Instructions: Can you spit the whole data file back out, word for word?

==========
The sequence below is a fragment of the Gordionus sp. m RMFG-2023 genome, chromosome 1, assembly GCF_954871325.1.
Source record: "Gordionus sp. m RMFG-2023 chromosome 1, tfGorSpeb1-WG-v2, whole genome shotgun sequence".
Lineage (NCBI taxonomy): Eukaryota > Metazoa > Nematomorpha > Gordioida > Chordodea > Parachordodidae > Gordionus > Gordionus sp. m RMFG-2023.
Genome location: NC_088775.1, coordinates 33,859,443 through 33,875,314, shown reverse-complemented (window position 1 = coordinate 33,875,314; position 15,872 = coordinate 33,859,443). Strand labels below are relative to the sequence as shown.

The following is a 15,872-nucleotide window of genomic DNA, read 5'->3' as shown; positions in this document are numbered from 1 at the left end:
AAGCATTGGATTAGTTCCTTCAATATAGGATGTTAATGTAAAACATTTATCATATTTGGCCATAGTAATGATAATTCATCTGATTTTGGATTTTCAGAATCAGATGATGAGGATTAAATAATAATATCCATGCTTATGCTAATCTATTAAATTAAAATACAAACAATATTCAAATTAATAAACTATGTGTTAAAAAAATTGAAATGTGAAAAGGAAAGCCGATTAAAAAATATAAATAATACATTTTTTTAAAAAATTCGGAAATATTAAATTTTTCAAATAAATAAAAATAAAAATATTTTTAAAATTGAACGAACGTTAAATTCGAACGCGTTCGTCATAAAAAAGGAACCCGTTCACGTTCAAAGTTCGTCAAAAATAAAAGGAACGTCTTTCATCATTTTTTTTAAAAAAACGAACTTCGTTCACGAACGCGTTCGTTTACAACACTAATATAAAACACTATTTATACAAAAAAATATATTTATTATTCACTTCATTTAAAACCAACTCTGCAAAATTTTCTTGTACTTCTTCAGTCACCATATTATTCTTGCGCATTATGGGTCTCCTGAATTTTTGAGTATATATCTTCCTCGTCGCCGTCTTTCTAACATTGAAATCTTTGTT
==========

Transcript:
The sequence below is a fragment of the Gordionus sp. m RMFG-2023 genome, chromosome 1, assembly GCF_954871325.1.
Source record: "Gordionus sp. m RMFG-2023 chromosome 1, tfGorSpeb1-WG-v2, whole genome shotgun sequence".
Lineage (NCBI taxonomy): Eukaryota > Metazoa > Nematomorpha > Gordioida > Chordodea > Parachordodidae > Gordionus > Gordionus sp. m RMFG-2023.
Genome location: NC_088775.1, coordinates 33,859,443 through 33,875,314, shown reverse-complemented (window position 1 = coordinate 33,875,314; position 15,872 = coordinate 33,859,443). Strand labels below are relative to the sequence as shown.

The following is a 15,872-nucleotide window of genomic DNA, read 5'->3' as shown; positions in this document are numbered from 1 at the left end:
AAGCATTGGATTAGTTCCTTCAATATAGGATGTTAATGTAAAACATTTATCATATTTGGCCATAGTAATGATAATTCATCTGATTTTGGATTTTCAGAATCAGATGATGAGGATTAAATAATAATATCCATGCTTATGCTAATCTATTAAATTAAAATACAAACAATATTCAAATTAATAAACTATGTGTTAAAAAAATTGAAATGTGAAAAGGAAAGCCGATTAAAAAATATAAATAATACATTTTTTTAAAAAATTCGGAAATATTAAATTTTTCAAATAAATAAAAATAAAAATATTTTTAAAATTGAACGAACGTTAAATTCGAACGCGTTCGTCATAAAAAAGGAACCCGTTCACGTTCAAAGTTCGTCAAAAATAAAAGGAACGTCTTTCATCATTTTTTTTAAAAAAACGAACTTCGTTCACGAACGCGTTCGTTTACAACACTAATATAAAACACTATTTATACAAAAAAATATATTTATTATTCACTTCATTTAAAACCAACTCTGCAAAATTTTCTTGTACTTCTTCAGTCACCATATTATTCTTGCGCATTATGGGTCTCCTGAATTTTTGAGTATATATCTTCCTCGTCGCCGTCTTTCTAACATTGAAATCTTTGTT